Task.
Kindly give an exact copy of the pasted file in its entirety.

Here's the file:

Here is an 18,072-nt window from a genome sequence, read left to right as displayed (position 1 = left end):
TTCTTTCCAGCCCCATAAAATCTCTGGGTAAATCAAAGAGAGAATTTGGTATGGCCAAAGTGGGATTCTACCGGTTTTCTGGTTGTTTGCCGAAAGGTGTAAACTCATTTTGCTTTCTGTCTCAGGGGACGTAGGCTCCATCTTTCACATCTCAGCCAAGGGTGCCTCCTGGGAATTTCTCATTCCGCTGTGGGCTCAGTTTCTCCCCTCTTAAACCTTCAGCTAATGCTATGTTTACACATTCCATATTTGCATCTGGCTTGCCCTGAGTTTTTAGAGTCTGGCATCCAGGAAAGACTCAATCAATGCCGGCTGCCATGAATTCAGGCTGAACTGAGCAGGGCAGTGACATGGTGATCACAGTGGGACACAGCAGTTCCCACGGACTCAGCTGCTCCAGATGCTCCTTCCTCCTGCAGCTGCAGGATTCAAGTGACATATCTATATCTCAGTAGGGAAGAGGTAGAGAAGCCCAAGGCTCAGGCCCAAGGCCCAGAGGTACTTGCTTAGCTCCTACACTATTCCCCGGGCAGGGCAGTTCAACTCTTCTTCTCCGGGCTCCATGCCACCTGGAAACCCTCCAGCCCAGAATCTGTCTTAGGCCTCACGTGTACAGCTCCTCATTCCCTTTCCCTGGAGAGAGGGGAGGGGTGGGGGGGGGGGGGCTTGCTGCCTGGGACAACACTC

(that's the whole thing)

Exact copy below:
Here is an 18,072-nt window from a genome sequence, read left to right as displayed (position 1 = left end):
TTCTTTCCAGCCCCATAAAATCTCTGGGTAAATCAAAGAGAGAATTTGGTATGGCCAAAGTGGGATTCTACCGGTTTTCTGGTTGTTTGCCGAAAGGTGTAAACTCATTTTGCTTTCTGTCTCAGGGGACGTAGGCTCCATCTTTCACATCTCAGCCAAGGGTGCCTCCTGGGAATTTCTCATTCCGCTGTGGGCTCAGTTTCTCCCCTCTTAAACCTTCAGCTAATGCTATGTTTACACATTCCATATTTGCATCTGGCTTGCCCTGAGTTTTTAGAGTCTGGCATCCAGGAAAGACTCAATCAATGCCGGCTGCCATGAATTCAGGCTGAACTGAGCAGGGCAGTGACATGGTGATCACAGTGGGACACAGCAGTTCCCACGGACTCAGCTGCTCCAGATGCTCCTTCCTCCTGCAGCTGCAGGATTCAAGTGACATATCTATATCTCAGTAGGGAAGAGGTAGAGAAGCCCAAGGCTCAGGCCCAAGGCCCAGAGGTACTTGCTTAGCTCCTACACTATTCCCCGGGCAGGGCAGTTCAACTCTTCTTCTCCGGGCTCCATGCCACCTGGAAACCCTCCAGCCCAGAATCTGTCTTAGGCCTCACGTGTACAGCTCCTCATTCCCTTTCCCTGGAGAGAGGGGAGGGGTGGGGGGGGGGGGGCTTGCTGCCTGGGACAACACTC